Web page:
I would like to examine the autoregressive properties of abnormal earinings (=residual income) (first order abnormal earnings autoregression). So I want to use a pooled analysis with one lag, i.e. residual_income (i, t+1) = b0 + b1 * residual_income(i, t) + e (i, t+1), where i is a specific company ("name" as identifier) and t is the year of the observation ("year"). What I want to get is a fade rate b1 , which describes the reversal of residual_income. b1 should be one single value in order to predict future residual incomes in another sample ( i.e. residual_income next year equals b1 times residual income this year). I expect b1 to be about 0.7 (b0=0).
```
```
When I say the regression should run over every two consecutive years for a company I mean that the regression should ignore cases, in which there is more than one year between two observations, because b1 should be the fade rate of residual_income from one year to the following year. The identifier for company is "name" and the year is given by "year". I used:
```
tsset name year

.panel variable:  name, 1000 to 270705
.time variable:  year, 1974 to 2006, but with gaps

rollreg residual_income l.residual_income, move(2) stub(a)

.sample may not contain gaps

r(198);

```
Well, I don't know whether my idea is an appropiate way to solve this problem and to get one single b1. Perhaps someone can help me, whether this is an appropiate way to solve this problem and to get one single value of b1 and how to get rid of the gaps (because - rollreg-from SSC does not support gaps in the data).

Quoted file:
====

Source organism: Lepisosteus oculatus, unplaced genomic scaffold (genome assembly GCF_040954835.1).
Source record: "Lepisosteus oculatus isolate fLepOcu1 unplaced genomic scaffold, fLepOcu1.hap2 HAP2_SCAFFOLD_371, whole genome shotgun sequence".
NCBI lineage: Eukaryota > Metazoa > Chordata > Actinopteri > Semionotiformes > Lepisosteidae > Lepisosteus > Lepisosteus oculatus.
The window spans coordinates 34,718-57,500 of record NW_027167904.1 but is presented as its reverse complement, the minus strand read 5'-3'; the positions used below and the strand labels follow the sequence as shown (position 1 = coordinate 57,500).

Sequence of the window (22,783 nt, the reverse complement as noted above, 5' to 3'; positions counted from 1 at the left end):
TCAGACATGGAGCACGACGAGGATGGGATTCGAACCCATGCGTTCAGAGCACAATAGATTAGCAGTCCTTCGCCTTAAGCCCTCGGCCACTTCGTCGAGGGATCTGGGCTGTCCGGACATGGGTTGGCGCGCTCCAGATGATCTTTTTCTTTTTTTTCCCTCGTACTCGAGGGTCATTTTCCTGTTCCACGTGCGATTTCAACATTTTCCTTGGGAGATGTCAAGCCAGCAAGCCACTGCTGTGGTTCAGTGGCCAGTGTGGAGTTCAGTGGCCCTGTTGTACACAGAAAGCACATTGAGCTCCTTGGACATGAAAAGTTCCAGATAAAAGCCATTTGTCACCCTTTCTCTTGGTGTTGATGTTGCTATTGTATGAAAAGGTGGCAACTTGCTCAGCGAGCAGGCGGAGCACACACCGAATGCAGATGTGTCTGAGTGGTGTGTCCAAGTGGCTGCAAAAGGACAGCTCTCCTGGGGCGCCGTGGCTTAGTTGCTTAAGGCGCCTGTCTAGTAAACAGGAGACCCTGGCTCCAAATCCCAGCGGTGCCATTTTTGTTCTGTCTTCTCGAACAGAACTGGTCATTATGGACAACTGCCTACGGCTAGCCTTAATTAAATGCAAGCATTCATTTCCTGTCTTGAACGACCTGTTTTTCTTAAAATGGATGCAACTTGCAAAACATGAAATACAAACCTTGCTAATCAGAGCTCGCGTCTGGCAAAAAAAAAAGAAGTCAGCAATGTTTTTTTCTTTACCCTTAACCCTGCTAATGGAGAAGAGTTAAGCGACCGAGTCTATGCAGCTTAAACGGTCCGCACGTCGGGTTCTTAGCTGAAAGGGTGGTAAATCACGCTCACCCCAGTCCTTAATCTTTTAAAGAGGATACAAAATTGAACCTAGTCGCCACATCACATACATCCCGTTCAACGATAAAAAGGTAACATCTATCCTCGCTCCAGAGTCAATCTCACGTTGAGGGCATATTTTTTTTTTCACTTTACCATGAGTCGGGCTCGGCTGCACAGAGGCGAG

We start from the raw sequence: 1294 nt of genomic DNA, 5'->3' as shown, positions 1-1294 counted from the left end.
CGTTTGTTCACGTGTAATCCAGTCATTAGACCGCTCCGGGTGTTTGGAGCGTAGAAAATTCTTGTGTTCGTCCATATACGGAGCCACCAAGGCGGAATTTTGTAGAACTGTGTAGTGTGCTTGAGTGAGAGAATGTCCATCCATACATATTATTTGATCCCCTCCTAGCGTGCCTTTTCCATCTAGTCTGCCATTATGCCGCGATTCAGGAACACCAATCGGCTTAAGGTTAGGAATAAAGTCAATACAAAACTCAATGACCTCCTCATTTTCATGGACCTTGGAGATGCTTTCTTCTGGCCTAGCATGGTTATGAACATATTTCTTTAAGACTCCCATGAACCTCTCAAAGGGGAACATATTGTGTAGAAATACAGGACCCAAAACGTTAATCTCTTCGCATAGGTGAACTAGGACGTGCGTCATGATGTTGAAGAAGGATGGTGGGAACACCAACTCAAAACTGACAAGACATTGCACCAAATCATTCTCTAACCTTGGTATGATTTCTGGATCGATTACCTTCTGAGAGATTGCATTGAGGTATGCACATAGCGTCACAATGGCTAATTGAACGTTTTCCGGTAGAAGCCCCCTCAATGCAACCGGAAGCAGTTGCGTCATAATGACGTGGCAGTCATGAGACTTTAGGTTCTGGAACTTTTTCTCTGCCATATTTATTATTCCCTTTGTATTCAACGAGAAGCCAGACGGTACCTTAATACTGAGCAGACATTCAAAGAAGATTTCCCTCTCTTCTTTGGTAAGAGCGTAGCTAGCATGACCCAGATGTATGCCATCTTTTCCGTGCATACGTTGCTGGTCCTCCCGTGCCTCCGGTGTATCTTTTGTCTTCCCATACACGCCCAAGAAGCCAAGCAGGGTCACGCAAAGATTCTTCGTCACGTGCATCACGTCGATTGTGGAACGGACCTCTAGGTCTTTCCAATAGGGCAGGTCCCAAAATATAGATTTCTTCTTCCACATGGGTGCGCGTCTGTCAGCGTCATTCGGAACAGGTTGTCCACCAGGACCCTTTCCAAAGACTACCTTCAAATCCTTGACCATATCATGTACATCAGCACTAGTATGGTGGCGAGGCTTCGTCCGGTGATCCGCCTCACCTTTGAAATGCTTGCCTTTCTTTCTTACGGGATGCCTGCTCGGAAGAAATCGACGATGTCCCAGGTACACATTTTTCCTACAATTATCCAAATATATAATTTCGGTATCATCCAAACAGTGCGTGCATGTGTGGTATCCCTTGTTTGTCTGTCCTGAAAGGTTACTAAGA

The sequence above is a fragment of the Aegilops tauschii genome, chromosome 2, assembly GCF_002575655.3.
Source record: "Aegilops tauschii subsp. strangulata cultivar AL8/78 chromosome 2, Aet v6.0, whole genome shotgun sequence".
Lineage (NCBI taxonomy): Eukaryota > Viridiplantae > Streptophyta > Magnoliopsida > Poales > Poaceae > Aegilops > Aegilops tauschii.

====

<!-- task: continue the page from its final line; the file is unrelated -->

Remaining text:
```
Greg B.

-------- Original-Nachricht --------
```
```Datum: Mon, 20 Oct 2008 13:37:03 +0100
Von: "Nick Cox" <n.j.cox@durham.ac.uk>
An: statalist@hsphsun2.harvard.edu
Betreff: st: RE: regression: fade rate residual income
```
```
```
```I think you have problems at various levels.

```
The most obvious is that -rollreg- from SSC [please remember to explain where user-written programs you discuss come from] does not support data
```with gaps. When you -tsset- your data you should have seen a comment

The next is what you are trying to do. If I read this correctly, you
```
want to look at regressions for pairs of values within each panel. That
```gives you at most two distinct data points and you should be able to
```
solve for the coefficients directly. You will get perfect fits, except when points coincide when regression will be indeterminate. Also, there
```is no question of an error term.

On the other hand, I doubt that I am reading you correctly.

```
You posted on this topic a week ago. In response both Michael Hanson and I hinted that you may need to explain what you expect in more detail to
```get better answers.

Nick
n.j.cox@durham.ac.uk

GBrenner1@gmx.de

I would like to run a regression on residual_income. I have yearly
```
observations of residual income for firms. The year is given in variable
```"year", the identifier for firm is "name".

I'd like to run the regression residual_income(year) = b0 + b1 *
residual_income(year-1) + e The regression should run on
```
"residual_income" over every two consecutive years ("year") within each
```identifier "name" (whenever there are values for at least two
consecutive years for a given name).

I used the following:

drop if missing(residual_income)
tsset name year
rollreg residual_income l.residual_income, move(2) stub(a)

```
I hope this command will do what I want but unfortunately Stata always
```says:
sample may not contain gaps
r(198);

What might be the problem?